A correspondent who is well known in heavy-motor circles draws attention, amongst our " Opinions from Others' this week, to some interesting experiences connected with the topical subject of drawbar attaehment. With the winter approaching, and with the probability of accidents and reduced loads in front of them, owners of tractors, or of steam wagons which usually draw trailers, will no doubt be interested in this communication, and will, we trust, also be inclined to contribute their own views or experiences for the assistance of other readers. It must be recognized that theoretic considerations in respect of horizontal attachment, qua efficiency of draught alone, do not by any means exhaust the points which have to be taken into account. The maintenance of the drawbar parallel with the surface over which the vehicles are running may be quite sound from one point of view, but Mr. T. C. A veling ,recalls particular experiences at and in the vicinity of Aldershot., on an occasion which we ourselves well remember, which tends to show that considerable -angularity of attachment is desirable.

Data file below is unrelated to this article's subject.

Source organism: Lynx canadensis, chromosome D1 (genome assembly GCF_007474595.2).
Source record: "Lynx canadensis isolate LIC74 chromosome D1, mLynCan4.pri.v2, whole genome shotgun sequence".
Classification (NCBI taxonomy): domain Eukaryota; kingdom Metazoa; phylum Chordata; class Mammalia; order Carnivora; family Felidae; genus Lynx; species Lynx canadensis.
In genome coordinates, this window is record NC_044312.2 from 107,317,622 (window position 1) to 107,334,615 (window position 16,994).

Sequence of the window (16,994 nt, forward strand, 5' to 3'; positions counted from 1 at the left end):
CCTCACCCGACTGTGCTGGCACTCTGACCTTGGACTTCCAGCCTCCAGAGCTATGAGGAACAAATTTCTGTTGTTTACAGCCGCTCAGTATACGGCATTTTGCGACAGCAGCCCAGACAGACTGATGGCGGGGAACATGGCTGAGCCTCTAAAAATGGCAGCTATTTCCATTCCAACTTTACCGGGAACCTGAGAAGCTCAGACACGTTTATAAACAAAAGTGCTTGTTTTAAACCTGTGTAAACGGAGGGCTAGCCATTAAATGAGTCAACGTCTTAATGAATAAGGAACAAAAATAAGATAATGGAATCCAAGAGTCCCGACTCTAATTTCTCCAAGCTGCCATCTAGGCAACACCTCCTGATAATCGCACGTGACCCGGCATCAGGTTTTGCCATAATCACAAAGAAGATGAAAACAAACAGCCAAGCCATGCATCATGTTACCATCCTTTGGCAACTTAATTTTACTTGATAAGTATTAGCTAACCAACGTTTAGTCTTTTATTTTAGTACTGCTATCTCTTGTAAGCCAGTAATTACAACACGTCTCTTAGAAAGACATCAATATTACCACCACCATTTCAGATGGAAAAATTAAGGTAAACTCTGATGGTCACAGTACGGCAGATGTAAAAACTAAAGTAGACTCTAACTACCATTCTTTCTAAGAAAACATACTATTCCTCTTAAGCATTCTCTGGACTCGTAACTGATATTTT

We happen to know that there is an inclination on the part of haulage contractors to use the miniature traction engine more generally than they do at the present time, provided they can overcome the difficulties of skidding and sideslip when road-surfaces are in a greasy or slippery condition. It may be that the remedy lies ready to hand, and that it. is the simple one of a division of the tender or water-tank on the tractor, so that the height of attachment of the

drawbar may be adjusted, and its location brought closer to the back axle. There is no question that constructional detail can be sufficiently varied to admit the attachment of the necessary bracket.

Visible Vapour and Smoke Emission.